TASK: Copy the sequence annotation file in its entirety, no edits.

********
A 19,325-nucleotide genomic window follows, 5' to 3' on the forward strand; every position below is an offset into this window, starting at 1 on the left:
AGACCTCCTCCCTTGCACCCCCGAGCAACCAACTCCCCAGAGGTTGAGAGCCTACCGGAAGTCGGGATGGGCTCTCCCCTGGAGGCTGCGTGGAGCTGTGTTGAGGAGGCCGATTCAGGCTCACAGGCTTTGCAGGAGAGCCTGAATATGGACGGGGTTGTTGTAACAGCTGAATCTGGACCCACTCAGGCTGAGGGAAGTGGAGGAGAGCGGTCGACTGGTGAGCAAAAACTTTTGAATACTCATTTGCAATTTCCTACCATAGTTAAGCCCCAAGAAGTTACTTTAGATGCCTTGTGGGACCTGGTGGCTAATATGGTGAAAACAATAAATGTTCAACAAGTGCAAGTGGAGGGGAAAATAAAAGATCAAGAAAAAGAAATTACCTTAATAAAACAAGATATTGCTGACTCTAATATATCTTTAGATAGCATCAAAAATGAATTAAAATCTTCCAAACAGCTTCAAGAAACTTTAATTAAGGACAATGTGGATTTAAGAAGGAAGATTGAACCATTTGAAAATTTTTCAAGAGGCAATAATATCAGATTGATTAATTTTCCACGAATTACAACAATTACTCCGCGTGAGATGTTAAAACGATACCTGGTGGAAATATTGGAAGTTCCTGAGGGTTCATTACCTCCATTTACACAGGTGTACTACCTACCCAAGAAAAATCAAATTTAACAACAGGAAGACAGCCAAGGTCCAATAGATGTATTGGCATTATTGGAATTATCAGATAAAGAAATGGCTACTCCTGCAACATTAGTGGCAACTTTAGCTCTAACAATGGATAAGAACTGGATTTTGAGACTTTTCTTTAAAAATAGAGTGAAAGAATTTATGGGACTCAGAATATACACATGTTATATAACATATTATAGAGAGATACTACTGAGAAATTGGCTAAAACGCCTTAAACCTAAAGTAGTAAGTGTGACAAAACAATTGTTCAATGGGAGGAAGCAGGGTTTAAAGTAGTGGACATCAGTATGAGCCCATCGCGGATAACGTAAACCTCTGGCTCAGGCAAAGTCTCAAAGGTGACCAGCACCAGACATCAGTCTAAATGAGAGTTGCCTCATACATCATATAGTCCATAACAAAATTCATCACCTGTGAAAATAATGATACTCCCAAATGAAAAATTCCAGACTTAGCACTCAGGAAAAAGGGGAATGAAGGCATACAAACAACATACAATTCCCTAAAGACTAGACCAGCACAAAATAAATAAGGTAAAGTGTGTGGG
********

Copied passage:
A 19,325-nucleotide genomic window follows, 5' to 3' on the forward strand; every position below is an offset into this window, starting at 1 on the left:
AGACCTCCTCCCTTGCACCCCCGAGCAACCAACTCCCCAGAGGTTGAGAGCCTACCGGAAGTCGGGATGGGCTCTCCCCTGGAGGCTGCGTGGAGCTGTGTTGAGGAGGCCGATTCAGGCTCACAGGCTTTGCAGGAGAGCCTGAATATGGACGGGGTTGTTGTAACAGCTGAATCTGGACCCACTCAGGCTGAGGGAAGTGGAGGAGAGCGGTCGACTGGTGAGCAAAAACTTTTGAATACTCATTTGCAATTTCCTACCATAGTTAAGCCCCAAGAAGTTACTTTAGATGCCTTGTGGGACCTGGTGGCTAATATGGTGAAAACAATAAATGTTCAACAAGTGCAAGTGGAGGGGAAAATAAAAGATCAAGAAAAAGAAATTACCTTAATAAAACAAGATATTGCTGACTCTAATATATCTTTAGATAGCATCAAAAATGAATTAAAATCTTCCAAACAGCTTCAAGAAACTTTAATTAAGGACAATGTGGATTTAAGAAGGAAGATTGAACCATTTGAAAATTTTTCAAGAGGCAATAATATCAGATTGATTAATTTTCCACGAATTACAACAATTACTCCGCGTGAGATGTTAAAACGATACCTGGTGGAAATATTGGAAGTTCCTGAGGGTTCATTACCTCCATTTACACAGGTGTACTACCTACCCAAGAAAAATCAAATTTAACAACAGGAAGACAGCCAAGGTCCAATAGATGTATTGGCATTATTGGAATTATCAGATAAAGAAATGGCTACTCCTGCAACATTAGTGGCAACTTTAGCTCTAACAATGGATAAGAACTGGATTTTGAGACTTTTCTTTAAAAATAGAGTGAAAGAATTTATGGGACTCAGAATATACACATGTTATATAACATATTATAGAGAGATACTACTGAGAAATTGGCTAAAACGCCTTAAACCTAAAGTAGTAAGTGTGACAAAACAATTGTTCAATGGGAGGAAGCAGGGTTTAAAGTAGTGGACATCAGTATGAGCCCATCGCGGATAACGTAAACCTCTGGCTCAGGCAAAGTCTCAAAGGTGACCAGCACCAGACATCAGTCTAAATGAGAGTTGCCTCATACATCATATAGTCCATAACAAAATTCATCACCTGTGAAAATAATGATACTCCCAAATGAAAAATTCCAGACTTAGCACTCAGGAAAAAGGGGAATGAAGGCATACAAACAACATACAATTCCCTAAAGACTAGACCAGCACAAAATAAATAAGGTAAAGTGTGTGGG